A characteristic feature of the structure of all collagen proteins is the formation of the so-called rope, i.e., a right-handed superhelix, which is formed by winding three left-handed, single polypeptide chains around its own axis [5]. Each type of CLG has a different initiation stage in the biosynthesis process. Common steps include intracellular reactions and triple helix formation, post-translational modifications, enzymatic glycosylation and hydroxylation of lysine, proteolytic cleavage of procollagen, and natural crosslinking [5][15]. So far, 30 different forms of collagen, which perform various functions and have different structures (Table 1), have been detected in human tissues [5]. Moreover, they differ in their location and content in the tissues (Table 1).
Table 1. Types of fibrillar collagens and their basic functions and occurrence in the body [1][4][16].
Type Structure Localization Function
I Triple superhelix composed of two identical α1 and one α2 chain; a form consisting of three α1 chains (homotrimeric) is also found Bones, tendons, ligaments, skin, cornea Tensile strength of tissues and bone stiffness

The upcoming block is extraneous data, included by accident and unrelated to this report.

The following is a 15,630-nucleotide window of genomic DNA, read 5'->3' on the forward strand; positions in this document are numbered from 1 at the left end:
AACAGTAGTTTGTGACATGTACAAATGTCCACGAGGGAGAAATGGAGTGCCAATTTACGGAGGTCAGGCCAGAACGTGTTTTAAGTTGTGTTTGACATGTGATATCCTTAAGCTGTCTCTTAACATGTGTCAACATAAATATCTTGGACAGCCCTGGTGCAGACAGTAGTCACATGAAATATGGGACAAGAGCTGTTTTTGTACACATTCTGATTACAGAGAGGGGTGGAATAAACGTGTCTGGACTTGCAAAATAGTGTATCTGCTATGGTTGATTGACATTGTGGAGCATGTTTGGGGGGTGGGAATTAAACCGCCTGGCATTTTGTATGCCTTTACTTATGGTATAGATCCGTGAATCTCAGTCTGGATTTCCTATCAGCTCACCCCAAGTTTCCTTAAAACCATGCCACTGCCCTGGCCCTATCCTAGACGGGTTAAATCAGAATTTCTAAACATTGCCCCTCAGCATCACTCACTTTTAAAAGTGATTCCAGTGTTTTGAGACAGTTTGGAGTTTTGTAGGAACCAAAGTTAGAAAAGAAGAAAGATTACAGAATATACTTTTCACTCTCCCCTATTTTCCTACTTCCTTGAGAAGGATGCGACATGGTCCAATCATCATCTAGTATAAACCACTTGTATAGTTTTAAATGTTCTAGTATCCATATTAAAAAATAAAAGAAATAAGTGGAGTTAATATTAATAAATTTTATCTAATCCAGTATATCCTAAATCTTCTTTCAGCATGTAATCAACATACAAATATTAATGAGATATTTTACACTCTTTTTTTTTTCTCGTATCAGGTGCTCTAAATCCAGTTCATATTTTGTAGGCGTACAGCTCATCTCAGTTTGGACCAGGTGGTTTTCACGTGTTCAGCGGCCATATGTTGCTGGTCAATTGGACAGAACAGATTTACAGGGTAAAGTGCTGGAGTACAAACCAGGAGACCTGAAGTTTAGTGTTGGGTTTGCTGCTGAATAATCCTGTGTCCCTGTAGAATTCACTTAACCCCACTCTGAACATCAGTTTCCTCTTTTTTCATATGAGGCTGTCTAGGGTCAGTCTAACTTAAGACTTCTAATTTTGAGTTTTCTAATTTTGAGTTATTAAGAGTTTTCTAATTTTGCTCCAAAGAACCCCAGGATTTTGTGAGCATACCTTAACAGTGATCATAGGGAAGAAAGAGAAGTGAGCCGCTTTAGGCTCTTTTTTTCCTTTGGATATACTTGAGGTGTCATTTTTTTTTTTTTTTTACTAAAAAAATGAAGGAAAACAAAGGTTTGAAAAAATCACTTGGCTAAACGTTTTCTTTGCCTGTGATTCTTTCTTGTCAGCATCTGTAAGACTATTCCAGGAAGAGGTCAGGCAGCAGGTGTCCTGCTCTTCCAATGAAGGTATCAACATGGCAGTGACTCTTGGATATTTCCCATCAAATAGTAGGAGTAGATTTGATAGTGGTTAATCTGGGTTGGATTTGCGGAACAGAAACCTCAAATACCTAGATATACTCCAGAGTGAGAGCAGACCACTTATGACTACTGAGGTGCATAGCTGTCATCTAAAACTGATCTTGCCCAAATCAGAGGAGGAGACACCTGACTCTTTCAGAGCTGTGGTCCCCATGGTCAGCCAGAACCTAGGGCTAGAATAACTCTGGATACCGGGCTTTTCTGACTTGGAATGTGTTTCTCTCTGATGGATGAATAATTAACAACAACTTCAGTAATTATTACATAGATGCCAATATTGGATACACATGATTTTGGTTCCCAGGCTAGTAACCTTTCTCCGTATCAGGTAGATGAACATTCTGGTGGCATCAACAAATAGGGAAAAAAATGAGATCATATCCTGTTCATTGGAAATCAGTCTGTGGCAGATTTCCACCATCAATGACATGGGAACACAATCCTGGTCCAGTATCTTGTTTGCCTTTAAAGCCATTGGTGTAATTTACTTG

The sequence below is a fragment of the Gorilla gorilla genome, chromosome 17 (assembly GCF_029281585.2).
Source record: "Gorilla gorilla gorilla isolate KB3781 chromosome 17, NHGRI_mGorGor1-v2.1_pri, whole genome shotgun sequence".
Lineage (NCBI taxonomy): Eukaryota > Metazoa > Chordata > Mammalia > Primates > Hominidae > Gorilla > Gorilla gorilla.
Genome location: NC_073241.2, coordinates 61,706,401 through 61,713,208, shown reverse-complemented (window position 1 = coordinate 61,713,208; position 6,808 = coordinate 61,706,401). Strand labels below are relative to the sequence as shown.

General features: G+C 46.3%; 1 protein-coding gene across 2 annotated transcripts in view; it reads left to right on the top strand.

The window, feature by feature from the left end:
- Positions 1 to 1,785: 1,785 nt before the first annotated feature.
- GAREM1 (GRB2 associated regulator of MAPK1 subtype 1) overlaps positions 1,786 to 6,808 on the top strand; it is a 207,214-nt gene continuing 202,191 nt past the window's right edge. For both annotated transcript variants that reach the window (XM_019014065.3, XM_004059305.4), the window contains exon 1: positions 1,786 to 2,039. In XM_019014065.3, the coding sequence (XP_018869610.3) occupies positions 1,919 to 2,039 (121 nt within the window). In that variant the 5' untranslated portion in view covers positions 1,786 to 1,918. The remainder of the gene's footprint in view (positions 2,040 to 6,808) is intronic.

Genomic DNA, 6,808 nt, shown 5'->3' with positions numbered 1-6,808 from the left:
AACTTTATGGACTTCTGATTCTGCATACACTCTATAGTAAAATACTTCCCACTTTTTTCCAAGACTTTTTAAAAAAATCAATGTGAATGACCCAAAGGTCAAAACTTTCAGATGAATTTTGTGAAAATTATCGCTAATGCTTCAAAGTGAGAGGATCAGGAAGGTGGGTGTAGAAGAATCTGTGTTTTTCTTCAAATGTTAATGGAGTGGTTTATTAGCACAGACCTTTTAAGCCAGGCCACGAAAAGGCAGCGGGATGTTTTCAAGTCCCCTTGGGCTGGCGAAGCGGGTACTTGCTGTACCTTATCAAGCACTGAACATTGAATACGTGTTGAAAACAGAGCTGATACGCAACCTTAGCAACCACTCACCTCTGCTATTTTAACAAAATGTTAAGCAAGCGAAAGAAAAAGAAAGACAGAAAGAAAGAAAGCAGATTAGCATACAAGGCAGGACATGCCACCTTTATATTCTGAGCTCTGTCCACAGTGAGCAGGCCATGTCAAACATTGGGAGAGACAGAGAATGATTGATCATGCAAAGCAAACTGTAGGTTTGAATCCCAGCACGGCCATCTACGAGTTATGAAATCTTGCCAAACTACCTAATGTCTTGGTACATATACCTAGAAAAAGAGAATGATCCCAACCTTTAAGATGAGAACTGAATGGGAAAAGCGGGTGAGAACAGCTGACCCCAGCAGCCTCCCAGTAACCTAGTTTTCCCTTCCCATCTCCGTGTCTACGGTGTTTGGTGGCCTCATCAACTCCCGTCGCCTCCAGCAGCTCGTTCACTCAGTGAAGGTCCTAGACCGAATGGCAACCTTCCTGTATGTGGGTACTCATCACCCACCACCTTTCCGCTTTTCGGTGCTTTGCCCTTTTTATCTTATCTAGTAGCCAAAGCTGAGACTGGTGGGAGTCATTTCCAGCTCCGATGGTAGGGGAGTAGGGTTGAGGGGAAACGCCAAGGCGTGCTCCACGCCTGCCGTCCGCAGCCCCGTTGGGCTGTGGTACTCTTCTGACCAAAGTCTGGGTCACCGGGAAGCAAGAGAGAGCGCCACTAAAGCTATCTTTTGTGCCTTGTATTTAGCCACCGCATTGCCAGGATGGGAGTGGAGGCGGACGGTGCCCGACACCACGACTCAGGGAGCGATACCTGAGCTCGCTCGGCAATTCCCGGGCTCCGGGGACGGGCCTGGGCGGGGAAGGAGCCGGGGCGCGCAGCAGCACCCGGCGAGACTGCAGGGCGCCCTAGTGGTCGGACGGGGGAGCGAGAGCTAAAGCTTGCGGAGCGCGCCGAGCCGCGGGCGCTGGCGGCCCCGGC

II Three identical α1[III]3 chains—homotrimer; similar properties and size to type I, but higher content of hydroxylysine and glucose and galactose residues The dominant component of vitreous tissue (approx. 80%), corneal epithelium, and cartilage One of the main components of ECM (extracellular matrix), maintains chondrocyte functions, induces cell adhesion and proliferation
III Three identical α1[III]3 chains Element of the dermis, liver and lung tissues, spleen and blood vessels Gives elasticity to tissues
V Three different chains—heterotrimers Bones, skin, placenta, cornea Initiation of collagen fibrillogenesis
XI Three different chains—heterotrimers Cartilage, intervertebral discs Initiation of collagen fibrillogenesis